As for choosing a kit, we have a couple of relevant articles on that topic here.  Enjoy!

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I actually live in the United States. So for planking the hull, I am looking for a softwood then? What would be best to use? Thanks for all of the info. I'll look into some of those kits.

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My two cents. Start with a not too diggicult plank on bulkhead kit, to get the feel of planking.

For the wasa kit, try the lime/baswood. It is easy to work with (far easier than dries out abachi), it is easy to shape, easy to bend, and quite tolerant to overbending (hardwood like walnut (european kitmakers favorite) snaps at toomuch bending.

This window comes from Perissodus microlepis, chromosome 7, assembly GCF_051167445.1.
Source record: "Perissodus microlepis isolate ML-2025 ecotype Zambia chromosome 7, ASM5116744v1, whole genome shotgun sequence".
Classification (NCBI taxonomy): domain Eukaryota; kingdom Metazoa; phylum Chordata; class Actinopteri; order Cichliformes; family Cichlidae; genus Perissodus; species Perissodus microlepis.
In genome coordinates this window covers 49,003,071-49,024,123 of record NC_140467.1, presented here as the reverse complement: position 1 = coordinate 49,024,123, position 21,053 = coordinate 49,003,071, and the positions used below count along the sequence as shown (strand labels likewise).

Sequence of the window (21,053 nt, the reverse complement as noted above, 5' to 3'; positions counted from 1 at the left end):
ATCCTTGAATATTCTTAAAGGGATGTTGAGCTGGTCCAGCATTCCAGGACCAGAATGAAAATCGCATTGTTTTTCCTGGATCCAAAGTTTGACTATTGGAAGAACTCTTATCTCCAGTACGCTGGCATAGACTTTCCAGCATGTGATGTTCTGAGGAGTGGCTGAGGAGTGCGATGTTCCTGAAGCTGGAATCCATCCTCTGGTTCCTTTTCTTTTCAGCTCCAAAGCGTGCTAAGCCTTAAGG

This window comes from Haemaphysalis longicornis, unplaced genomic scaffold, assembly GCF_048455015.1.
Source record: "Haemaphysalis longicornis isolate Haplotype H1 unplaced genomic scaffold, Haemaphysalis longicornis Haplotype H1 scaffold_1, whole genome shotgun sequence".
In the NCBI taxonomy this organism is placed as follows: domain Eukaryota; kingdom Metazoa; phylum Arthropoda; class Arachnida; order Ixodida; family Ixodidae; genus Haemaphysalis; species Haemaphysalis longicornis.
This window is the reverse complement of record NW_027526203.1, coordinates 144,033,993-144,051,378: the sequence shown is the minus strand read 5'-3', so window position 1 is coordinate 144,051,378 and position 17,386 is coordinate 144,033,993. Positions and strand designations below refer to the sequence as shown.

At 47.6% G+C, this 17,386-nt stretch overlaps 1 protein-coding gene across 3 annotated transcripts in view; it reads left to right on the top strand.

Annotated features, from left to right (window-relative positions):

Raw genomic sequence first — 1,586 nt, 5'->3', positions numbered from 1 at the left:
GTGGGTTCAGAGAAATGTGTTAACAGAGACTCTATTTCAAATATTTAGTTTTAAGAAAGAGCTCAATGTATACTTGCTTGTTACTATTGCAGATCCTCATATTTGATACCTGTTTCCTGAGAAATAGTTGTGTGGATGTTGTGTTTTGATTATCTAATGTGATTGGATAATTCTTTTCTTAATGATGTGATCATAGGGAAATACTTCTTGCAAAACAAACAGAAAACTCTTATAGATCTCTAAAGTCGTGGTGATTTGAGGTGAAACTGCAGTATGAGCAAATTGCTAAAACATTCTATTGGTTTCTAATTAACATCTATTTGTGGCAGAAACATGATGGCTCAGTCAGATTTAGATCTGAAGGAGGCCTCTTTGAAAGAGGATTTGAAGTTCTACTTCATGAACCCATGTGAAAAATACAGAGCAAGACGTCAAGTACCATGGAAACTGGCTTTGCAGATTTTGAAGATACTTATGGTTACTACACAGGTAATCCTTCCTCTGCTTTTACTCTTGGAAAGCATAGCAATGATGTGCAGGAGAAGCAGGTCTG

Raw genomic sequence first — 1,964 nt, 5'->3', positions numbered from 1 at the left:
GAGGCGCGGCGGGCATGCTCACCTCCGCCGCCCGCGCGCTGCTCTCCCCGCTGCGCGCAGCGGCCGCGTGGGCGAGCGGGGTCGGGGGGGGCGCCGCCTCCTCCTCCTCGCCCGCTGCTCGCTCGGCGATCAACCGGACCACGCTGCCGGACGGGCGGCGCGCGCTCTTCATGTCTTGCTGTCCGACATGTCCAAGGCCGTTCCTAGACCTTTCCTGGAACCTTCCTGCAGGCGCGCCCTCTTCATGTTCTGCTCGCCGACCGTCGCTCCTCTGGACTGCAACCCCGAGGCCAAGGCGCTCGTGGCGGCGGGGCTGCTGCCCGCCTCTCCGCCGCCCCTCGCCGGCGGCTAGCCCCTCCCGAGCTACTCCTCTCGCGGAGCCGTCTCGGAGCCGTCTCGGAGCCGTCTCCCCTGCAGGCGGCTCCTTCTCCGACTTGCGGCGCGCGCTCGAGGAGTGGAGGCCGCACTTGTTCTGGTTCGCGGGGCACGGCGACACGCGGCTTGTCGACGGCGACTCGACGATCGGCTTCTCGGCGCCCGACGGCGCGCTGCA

Also, by more than you need: easier to replace a not so well placed strip when you have enough of them.

 

Btw: -although billings is not the best in drawings, manuals or materials, their research is quite good. billings wasa isbetter than themore expensive versions of corel or sergal (although the 70-ies version micgt be less, as they redesigned a couple of times as research on the wreck showed new There is a billings build log somewhere here on msw that shows what you can achieve from the kit.

 

Jan

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Jan, I think you might be referring to this one by Matti.  I think it might be worth pointing out that Matti's model took roughly two years to complete, and that the kit build logs section is littered with Wasa build logs that stop mid-build somewhere.  It's an intimidating model subject.